X

Cookies

Continue We want you to get the most out of using this website, which is why we and our partners use cookies. By continuing to use this site, you are agreeing to receive these cookies. You can find out more about how we use cookies here.

Saturday, 25 October 2014

Subscriptions  |  evouchers  |  Jobs  |  Property  |  Motors  |  Travel  |  Dating  |  Family Notices

Pothole problems for Cumbria drivers - more vehicles damaged

A BREAKDOWN recovery firm has seen an increase in the number of call-outs due to vehicle damage caused by potholes in South and West Cumbria.

50015027B000
ROUGH RIDE There has been a rise in the number of RAC callouts to vehicles damaged by potholes

But the figures released by the RAC show the rise is well below the national picture.

The RAC was called out 37 times in South and West Cumbria 2013 – up from 28 in 2012, 26 in 2011 and 19 in 2010. The majority of calls in 2013 (29) were for damage to vehicle suspension. However the 32 per cent year-on-year increase was below the national rise of 67 per cent.

RAC technical director David Bizley said: “It won’t come as a surprise to any motorist that potholes were far more prevalent throughout the whole of 2013 than they have been in previous years, but the damage they cause to vehicles is something of a very costly secret.”

A Cumbria County Council spokesman said the authority was investing large sums into maintaining its large road infrastructure. He said: “Cumbria has one of the largest road networks of any English local authority, with nearly 5,000 miles of highways to maintain, serving many scattered rural communities as well as some 40 million visitors to the county.

“We are making a major investment in highways maintenance, investing some £30m in our planned road repair programme in 2013/14, including around £10.5m in 2013/14 on ‘find and fix’ repairs to tackle pothole problems. During this year, the council’s highways teams expect to repair some 40,000 reported road defects.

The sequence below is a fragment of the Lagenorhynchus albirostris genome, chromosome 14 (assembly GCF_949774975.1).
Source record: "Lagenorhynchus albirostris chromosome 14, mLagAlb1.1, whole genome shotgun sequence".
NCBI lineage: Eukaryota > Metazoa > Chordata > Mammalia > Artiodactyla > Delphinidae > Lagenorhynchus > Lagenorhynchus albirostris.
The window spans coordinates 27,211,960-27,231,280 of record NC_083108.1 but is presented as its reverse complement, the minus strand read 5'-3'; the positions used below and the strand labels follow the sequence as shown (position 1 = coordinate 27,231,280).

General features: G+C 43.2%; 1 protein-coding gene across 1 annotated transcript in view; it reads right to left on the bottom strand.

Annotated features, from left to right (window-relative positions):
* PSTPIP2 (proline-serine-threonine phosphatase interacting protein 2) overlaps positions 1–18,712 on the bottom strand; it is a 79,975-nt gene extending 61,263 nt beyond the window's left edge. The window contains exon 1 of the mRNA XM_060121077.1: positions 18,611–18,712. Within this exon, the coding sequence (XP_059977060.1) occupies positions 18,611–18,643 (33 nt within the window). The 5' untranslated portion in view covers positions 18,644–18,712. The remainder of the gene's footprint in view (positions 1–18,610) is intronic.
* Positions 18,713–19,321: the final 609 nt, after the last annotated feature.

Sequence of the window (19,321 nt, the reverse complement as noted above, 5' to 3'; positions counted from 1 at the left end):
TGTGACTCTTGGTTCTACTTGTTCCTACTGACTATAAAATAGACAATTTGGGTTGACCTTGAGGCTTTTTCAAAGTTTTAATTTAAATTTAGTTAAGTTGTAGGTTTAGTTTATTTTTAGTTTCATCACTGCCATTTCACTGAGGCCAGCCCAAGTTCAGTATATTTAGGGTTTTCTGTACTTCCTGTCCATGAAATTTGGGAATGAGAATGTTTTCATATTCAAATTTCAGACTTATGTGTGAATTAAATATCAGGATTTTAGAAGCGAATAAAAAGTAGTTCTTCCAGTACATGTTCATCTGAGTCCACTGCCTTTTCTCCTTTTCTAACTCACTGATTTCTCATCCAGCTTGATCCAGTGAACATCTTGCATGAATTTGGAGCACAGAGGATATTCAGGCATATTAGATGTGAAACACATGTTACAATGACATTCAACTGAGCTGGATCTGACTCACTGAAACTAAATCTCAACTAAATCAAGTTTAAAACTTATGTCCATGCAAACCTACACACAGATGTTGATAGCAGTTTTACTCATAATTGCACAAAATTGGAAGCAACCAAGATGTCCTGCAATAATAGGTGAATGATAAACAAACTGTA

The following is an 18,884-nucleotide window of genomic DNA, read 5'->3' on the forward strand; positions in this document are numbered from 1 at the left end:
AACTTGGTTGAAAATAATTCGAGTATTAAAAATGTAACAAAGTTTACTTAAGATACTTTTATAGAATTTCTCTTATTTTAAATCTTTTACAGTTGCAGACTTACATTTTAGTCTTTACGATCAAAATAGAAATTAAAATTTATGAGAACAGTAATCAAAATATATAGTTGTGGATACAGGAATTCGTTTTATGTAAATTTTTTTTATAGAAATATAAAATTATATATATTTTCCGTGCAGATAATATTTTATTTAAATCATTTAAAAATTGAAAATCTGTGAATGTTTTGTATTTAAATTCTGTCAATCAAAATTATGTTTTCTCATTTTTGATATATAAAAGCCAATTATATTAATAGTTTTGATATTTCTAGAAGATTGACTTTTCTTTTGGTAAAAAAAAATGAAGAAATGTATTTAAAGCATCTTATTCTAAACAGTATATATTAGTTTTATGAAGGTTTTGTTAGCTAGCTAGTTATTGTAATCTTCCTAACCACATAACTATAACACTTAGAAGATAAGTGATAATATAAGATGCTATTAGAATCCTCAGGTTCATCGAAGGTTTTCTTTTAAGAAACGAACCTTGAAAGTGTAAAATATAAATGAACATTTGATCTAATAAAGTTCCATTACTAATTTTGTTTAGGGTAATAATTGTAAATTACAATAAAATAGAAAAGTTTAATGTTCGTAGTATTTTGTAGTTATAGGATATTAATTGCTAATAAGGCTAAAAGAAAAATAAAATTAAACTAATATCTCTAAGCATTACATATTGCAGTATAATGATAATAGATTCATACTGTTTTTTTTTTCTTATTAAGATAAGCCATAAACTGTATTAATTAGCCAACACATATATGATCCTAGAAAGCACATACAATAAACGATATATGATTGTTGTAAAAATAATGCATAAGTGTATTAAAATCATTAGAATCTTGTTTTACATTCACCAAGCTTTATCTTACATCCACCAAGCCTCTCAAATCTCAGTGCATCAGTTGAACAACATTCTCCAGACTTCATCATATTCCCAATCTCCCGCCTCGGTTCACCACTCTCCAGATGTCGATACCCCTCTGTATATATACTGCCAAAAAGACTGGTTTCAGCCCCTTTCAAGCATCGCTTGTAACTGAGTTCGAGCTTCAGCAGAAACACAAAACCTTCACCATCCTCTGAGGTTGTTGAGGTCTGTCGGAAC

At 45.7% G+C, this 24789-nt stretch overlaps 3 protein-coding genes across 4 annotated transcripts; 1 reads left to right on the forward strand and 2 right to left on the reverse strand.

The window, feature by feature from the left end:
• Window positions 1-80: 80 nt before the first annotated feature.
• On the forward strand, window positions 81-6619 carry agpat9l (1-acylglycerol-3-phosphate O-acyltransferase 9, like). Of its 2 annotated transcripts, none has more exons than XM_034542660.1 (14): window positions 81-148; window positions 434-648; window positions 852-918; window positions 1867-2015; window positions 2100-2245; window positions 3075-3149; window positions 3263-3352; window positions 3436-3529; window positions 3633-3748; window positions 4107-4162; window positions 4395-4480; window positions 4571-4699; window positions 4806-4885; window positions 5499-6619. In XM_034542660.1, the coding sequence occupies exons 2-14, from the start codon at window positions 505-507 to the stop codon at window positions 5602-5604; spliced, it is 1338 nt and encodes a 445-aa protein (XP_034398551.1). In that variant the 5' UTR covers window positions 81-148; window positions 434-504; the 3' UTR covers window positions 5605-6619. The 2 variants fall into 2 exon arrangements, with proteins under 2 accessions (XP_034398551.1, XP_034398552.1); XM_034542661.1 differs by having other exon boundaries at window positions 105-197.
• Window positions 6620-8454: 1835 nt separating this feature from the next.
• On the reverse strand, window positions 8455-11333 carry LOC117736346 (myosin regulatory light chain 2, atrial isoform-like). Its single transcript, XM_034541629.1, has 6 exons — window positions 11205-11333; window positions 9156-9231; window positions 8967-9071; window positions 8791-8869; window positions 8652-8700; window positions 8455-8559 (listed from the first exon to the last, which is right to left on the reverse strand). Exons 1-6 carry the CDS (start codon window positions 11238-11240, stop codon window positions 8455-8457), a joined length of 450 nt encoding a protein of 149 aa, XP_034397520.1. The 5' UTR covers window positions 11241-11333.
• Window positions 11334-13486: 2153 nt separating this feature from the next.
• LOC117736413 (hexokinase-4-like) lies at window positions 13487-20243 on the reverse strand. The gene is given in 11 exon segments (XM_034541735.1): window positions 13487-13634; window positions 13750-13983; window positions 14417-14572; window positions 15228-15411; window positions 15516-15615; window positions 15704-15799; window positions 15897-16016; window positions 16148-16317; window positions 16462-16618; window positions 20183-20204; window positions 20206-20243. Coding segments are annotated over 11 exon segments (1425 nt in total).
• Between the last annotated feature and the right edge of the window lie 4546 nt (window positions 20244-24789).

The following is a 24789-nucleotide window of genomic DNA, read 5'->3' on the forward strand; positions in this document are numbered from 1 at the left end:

“Winter weather has a significant impact on the condition of the roads, and the recent severe wet weather has damaged road surfaces.

“For example, after high tides and flooding on the A5087 coast road, the council cleaned up debris, including some 220 tonnes of sand and cobbles from the carriageway, cleaned drainage systems and patched areas of damaged surface between Newbiggin and Rampside.

“The council is spending all its available road maintenance budgets on preventative measures to keep the roads well maintained and fix defects as they occur to keep road users safe.”

Have your say

Be the first to comment on this article!

Make your comment

Your name

Your Email

Your Town/City

Your comment


SHARE THIS ARTICLE

North West Evening Mail What's on search










Powered by
nwemail.co.uk/jobs

Hot Jobs

Loading latest hot jobs...
Powered by Zoopla.co.uk






Featured companies

Searching for featured companies...
Search for:

Vote

Is putting the clocks back and forward for daylight saving still relevant?

Yes

No

Show Result


Go green 36

The Barber's Shop

Choosing a primary school

Kendall Brothers Ltd

Reuse

Going digital


To save our contact details direct to your smartphone simply scan this QR code

North West Evening Mail

Evening Mail Going Out